Showing your teens how to budget sets them up for success – and the earlier you do it, the faster it becomes second nature for them. Seeing their expenditure set out clearly can help them to spend within their means, which is beneficial to their overall financial education.
Budget planner worksheets for teens
Your teen may roll their eyes at the thought of using a budget planner, but seeing their spending in black and white really helps to drive home messages about money and financial management.
“Budgeting is a life skill because it introduces life lessons like patience, planning ahead, and smart decision making,” says Beth Zemble, VP Education, GoHenry. “Teens who budget are planning ahead, setting their goals (both short- and long- term), and learning to live within their means, delaying gratification and restraining their spending habits.”
Beth adds: “Budgeting also teaches teens to create a plan for saving. It reminds them to ‘pay yourself first’ and to save money as part of a budget. They also can budget to give or to invest, which means they’re learning to think about their future and consider what they can risk as part of their budget.”
Studies show that writing things down triggers more robust brain activity and is associated with stronger memory retrieval. This means that if your teen fills in a budget planner, they are more likely to think about what they are spending and remember that money isn’t an unlimited resource. Plus, allowing them to manage their own budget will help them feel in control of their finances and – hopefully – only spend what they can afford.
GoHenry budget planner
To create a workable budget, you need to look at two things:
- Money coming in (income)
- Money going out (expenses/spending)
Explain to your teens that when their income is higher than their spending, they are saving money and in a great position. However, when their spending exceeds their income, they risk falling into debt or not being able to buy the items they need.
Therefore, the aim of a budget is always to ensure that you are spending within your means, i.e. you have enough money to buy necessities and buy at least some of the things you want. A budget also helps you to spot when you’re overspending and do something about it: either spend less or earn more.
Examples of income teens can add to their budget
Our latest Youth Economy Report gives a unique insight into the earning habits of over 450,000 GoHenry kids in the UK. Four in ten kids (41%) say they aren’t earning enough – with 7 out of 10 kids not expecting a bank of mum and dad handouts but willing to make and save money themselves. Here’s how:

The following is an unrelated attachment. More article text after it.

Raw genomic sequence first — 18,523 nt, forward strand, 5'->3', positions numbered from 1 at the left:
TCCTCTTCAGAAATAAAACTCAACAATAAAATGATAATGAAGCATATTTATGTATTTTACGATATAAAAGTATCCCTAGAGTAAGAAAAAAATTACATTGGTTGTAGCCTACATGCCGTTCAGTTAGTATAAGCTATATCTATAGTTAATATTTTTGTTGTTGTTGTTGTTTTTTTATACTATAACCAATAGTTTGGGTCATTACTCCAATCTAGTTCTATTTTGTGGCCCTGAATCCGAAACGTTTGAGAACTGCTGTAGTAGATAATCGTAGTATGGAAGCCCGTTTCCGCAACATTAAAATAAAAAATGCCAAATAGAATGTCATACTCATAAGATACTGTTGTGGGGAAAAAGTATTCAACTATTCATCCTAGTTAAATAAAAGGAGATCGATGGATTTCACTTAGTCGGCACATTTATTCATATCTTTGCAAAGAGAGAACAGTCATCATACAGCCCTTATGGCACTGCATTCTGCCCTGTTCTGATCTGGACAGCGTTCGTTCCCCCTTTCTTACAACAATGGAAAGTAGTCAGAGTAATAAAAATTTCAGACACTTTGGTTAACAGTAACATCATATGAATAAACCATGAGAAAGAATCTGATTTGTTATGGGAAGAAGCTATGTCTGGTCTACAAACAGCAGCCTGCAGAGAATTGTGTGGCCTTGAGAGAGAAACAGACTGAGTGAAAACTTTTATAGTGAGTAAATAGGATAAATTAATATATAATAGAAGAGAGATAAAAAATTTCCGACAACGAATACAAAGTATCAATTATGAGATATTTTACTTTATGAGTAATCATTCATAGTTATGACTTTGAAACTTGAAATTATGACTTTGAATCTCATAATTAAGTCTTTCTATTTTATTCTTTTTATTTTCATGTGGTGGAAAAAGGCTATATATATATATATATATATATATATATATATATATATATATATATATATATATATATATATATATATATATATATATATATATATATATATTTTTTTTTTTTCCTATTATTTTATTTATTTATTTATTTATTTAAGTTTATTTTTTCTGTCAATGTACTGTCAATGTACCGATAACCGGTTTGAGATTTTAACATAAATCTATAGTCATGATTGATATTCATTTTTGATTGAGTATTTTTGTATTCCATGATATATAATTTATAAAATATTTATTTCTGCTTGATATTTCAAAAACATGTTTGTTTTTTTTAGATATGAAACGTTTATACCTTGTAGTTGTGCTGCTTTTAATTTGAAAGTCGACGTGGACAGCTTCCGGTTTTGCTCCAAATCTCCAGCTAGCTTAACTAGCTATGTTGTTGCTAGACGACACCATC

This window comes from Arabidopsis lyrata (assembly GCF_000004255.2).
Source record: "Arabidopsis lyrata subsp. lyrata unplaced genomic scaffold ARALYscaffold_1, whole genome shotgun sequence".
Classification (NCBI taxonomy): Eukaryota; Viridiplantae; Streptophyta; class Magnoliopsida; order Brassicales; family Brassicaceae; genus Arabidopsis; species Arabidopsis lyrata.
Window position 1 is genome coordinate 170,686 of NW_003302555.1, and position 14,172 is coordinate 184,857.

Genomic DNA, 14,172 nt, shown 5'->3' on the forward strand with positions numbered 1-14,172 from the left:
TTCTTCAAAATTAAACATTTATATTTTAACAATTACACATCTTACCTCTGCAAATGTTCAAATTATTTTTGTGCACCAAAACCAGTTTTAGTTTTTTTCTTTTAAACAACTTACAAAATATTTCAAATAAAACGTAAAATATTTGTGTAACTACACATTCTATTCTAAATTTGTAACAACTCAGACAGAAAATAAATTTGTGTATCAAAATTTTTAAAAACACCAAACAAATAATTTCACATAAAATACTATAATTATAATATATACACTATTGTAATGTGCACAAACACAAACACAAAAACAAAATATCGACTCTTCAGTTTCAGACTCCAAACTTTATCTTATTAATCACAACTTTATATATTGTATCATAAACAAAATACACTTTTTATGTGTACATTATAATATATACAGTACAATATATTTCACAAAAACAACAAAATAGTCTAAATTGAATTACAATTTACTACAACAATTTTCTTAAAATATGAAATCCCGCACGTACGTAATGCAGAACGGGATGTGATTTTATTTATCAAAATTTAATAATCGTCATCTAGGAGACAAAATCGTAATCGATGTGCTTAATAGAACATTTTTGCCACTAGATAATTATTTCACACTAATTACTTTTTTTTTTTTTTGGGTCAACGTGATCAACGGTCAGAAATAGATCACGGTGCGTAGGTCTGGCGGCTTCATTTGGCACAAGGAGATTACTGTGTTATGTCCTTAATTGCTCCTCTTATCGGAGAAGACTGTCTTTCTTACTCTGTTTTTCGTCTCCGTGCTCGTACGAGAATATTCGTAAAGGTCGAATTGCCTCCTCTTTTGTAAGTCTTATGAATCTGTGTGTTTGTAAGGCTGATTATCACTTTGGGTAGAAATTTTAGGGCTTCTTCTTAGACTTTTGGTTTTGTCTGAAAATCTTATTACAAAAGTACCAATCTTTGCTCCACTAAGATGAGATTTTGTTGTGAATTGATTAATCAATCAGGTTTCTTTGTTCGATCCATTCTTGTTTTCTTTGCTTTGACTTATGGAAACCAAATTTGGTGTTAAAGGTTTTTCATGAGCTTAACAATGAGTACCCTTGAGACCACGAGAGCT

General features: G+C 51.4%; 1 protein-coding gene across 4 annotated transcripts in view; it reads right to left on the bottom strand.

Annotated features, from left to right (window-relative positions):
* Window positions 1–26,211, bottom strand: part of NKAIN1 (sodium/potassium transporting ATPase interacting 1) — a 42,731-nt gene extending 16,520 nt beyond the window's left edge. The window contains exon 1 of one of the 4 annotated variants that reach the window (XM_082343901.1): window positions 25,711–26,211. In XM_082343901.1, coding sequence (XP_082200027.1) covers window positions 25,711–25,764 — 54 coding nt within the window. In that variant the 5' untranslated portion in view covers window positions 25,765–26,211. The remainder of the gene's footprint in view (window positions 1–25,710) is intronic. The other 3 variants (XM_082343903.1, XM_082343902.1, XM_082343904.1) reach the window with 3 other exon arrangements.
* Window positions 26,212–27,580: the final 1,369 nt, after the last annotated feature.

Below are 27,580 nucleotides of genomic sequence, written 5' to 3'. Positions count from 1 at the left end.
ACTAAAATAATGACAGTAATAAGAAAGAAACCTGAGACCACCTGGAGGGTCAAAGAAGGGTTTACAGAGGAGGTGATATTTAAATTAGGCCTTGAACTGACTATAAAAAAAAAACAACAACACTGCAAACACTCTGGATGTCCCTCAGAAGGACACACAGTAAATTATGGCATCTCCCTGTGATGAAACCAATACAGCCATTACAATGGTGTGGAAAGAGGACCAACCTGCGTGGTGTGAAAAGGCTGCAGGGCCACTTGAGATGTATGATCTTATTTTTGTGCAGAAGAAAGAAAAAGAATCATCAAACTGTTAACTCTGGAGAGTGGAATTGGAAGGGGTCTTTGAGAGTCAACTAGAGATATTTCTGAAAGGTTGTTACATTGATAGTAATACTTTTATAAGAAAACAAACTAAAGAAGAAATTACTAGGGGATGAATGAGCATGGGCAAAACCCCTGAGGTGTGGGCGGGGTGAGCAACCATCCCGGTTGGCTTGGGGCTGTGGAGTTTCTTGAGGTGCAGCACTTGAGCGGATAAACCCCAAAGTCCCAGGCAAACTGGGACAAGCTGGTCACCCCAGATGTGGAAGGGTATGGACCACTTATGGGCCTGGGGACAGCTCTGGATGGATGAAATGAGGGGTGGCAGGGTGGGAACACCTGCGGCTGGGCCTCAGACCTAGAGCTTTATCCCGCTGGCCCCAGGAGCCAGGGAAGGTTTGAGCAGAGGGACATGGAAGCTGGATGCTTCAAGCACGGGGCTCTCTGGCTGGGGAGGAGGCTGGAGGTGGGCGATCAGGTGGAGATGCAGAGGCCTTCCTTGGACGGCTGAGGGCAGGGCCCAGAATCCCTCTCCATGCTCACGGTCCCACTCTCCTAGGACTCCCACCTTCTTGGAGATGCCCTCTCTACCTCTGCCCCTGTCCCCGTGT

- Pocket money
- Salary from a part-time job
- Income from a bedroom home business
- Earning for extra chores
- Gifts on birthdays
- Gifts at Christmas
- Rewards for hard work
- Reselling items like clothes and trainers on marketplaces
Examples of expenses teens can add to their budget
Everyone (including adults) is guilty of forgetting some of the items they pay for, which is why listing expenses is such a helpful exercise. Here are some of the expenses your teen may have.
- Phone contract
- Subscription to music and streaming services
- In-app gaming purchases
- Eating out
- Gaming consoles
- Subscriptions to apps and sites they have forgotten about
- Birthday gifts for friends and family
- Amazon buys
- Impulse buys
- Lending money to friends
How can I teach my teen about budgeting?
With teens, it’s a good idea to keep things as simple as possible to keep their attention. Start by covering essential budgeting topics such as:
- What’s a budget?
- Why you need a budget
- What a budget includes
- What are their money goals?
Then explain that a budget is a monthly spending plan outlining where their money comes from and where it goes. Explain that learning to budget now will give them a better relationship with money when they go to university and leave home.
How can GoHenry help your teen budget?
Use the budget planner alongside the GoHenry app & teen debit card, which allows your child to view their expenses, set savings goals and see how much money they have left when they are out and about. The in-app Money Missions also help teens to develop their money skills through a series of bite-sized, interactive games and quizzes designed to accelerate your child’s financial literacy. Use the individual mission on budgeting to help with filling in the planner, and budgeting on the app.